- Austin Ward, ESPN Staff Writer
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With national signing day in the books, the next big date on the Ohio State calendar as it continues working toward an encore in 2013 of an undefeated season is spring practice. Before those workouts begin, BuckeyeNation will take a look at each position to see where the roster is at -- and where it's going.
Who's back: The Buckeyes don't exactly have a shortage of talented defenders returning to the fold up front, but it's what they're missing that will dominate the discussion heading into spring and the summer workouts. The storied career of John Simon is over after one more dynamic season on and off the field, and after battling back from injuries to contribute on the other end of the line, Nathan Williams is out of eligibility also. There's never been much doubt about how bright the futures are for Noah Spence and Adolphus Washington, and in limited action as true freshmen last fall, they showed flashes what they can do. But the Buckeyes won't need potential when September rolls around -- they'll need production, and those two and rising junior Steve Miller are at the head of the line and waiting for redshirt freshman Se'Von Pittman to join them.
New faces: The possibility for early playing time was relatively easy to sell in the front seven, and with a defensive line that is facing a complete renovation, the Buckeyes were able to land signatures from six guys capable of supplying some depth or potentially fill out the rotation. More important for defensive line coach Mike Vrabel -- he's got two of those athletes already on campus, and Tyquan Lewis and Tracy Sprinkle should benefit from the early transition and the head start on the practice field.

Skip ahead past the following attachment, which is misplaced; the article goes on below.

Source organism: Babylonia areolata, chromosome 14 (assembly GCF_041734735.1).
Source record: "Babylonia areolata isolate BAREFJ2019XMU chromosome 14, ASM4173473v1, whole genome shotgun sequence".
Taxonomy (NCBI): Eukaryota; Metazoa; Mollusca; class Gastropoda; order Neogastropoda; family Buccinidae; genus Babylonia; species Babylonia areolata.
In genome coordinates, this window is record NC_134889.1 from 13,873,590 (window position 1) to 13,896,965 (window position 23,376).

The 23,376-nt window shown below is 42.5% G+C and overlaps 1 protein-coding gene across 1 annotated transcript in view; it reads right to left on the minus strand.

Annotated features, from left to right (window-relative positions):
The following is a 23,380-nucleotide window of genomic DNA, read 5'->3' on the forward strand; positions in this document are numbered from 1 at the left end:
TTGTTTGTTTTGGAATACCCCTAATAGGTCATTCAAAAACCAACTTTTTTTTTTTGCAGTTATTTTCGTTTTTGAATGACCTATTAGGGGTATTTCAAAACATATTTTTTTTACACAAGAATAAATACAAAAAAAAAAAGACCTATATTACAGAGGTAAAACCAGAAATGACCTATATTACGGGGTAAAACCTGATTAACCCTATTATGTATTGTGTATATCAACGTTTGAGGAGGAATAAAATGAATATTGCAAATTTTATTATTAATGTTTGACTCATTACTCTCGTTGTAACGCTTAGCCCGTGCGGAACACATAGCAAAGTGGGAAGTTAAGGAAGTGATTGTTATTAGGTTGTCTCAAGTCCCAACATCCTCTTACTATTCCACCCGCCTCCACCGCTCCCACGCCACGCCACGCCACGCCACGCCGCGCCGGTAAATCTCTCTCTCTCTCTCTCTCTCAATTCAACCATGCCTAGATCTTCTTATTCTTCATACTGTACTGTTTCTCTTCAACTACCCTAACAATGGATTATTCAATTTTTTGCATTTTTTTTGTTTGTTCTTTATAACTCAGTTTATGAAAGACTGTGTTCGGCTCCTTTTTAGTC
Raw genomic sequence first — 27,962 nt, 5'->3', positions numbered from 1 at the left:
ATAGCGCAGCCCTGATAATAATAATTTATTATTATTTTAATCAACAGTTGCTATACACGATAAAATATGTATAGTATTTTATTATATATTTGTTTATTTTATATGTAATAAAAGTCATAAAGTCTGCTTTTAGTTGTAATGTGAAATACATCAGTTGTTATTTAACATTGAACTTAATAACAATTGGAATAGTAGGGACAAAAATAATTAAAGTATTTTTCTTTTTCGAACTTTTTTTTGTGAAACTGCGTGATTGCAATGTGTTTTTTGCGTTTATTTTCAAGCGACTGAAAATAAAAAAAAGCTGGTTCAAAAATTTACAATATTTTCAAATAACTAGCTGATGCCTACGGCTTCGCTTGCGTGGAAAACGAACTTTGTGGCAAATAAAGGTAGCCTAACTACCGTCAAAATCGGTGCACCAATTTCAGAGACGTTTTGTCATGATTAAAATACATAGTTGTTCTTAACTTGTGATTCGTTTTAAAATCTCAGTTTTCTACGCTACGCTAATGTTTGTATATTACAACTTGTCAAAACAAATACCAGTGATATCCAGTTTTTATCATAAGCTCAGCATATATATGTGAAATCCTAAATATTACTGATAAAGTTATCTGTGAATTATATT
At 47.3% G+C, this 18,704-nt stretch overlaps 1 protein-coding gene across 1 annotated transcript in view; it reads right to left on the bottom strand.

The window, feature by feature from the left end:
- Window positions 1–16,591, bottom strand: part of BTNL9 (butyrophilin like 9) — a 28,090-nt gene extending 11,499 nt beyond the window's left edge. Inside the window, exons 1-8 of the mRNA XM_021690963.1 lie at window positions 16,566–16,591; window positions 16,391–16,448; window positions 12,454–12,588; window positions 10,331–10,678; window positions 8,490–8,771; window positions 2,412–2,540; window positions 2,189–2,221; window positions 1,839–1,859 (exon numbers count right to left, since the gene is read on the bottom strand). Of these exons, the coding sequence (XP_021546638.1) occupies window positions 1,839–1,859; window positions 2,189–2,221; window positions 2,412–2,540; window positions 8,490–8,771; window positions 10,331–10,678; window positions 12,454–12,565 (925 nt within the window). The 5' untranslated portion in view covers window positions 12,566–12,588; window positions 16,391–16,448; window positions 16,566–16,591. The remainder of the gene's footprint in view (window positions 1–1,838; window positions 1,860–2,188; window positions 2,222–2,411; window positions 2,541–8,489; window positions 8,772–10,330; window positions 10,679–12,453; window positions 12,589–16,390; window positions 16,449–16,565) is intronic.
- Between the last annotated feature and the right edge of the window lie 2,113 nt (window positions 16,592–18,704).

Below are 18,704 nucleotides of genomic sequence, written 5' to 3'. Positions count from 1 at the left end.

Projected spring depth chart: Spence has the prized combination of quick-striking speed and the power to win battles with blockers that allows the Buckeyes to get creative with him in the formation, and he'll likely be backed up by Miller in camp. Washington spent some time on the inside before closing the season at end and turning heads with a jaw-dropping sack and forced fumble against Michigan, making him a solid favorite at the other end spot. J.T. Moore or Pittman are in the mix for second-team work on the edge as well.
Numbers game: The heirs to the job impressed when opportunities arrived, but the veterans certainly did all they could to keep the newcomers on the sideline last season on the way to a perfect record. Despite Simon rarely leaving the field unless he simply couldn't play at all while teaming with Williams to make 95 tackles and 11 sacks, Spence and Washington still combined for 21 tackles and 4 sacks in their reserve roles -- numbers that certainly hint at bigger things to come as full-fledged regulars.
One to watch: There was no hesitation from Urban Meyer as he evaluated the class of linemen signed last year, calling it a "4-for-4" effort. Only three of them were on display, though, with Tommy Schutt earning some playing time alongside Spence and Washington -- while Se'Von Pittman battled injuries and ultimately sat out the entire year. Pittman came out of high school with nearly as much hype as a pass-rushing terror as Spence and Washington and was an ESPN150 pick just like they were, with the trio collectively ranked as the top three players in the 2012 signing class. After having to watch for a full season and with the chance to get on the field dangling in front of him, Pittman figures to be motivated to live up to those expectations and could parlay a strong showing in the spring into a prominent role in the fall.
He said it: "For me to say we have to get [to the national championship] next year, that’s like talking about we have to go fly to the moon. We’re nowhere near even having that conversation.You know what we really have to do? We have to find out who can play defensive line for us. We lost some really good players and the players we have with their current status, right now we just have to go win that first game." -- Meyer in January
2dDan Murphy and Mitch Sherman
2dSharon Katz, ESPN Stats & Information
3dMitch Sherman and Dan Murphy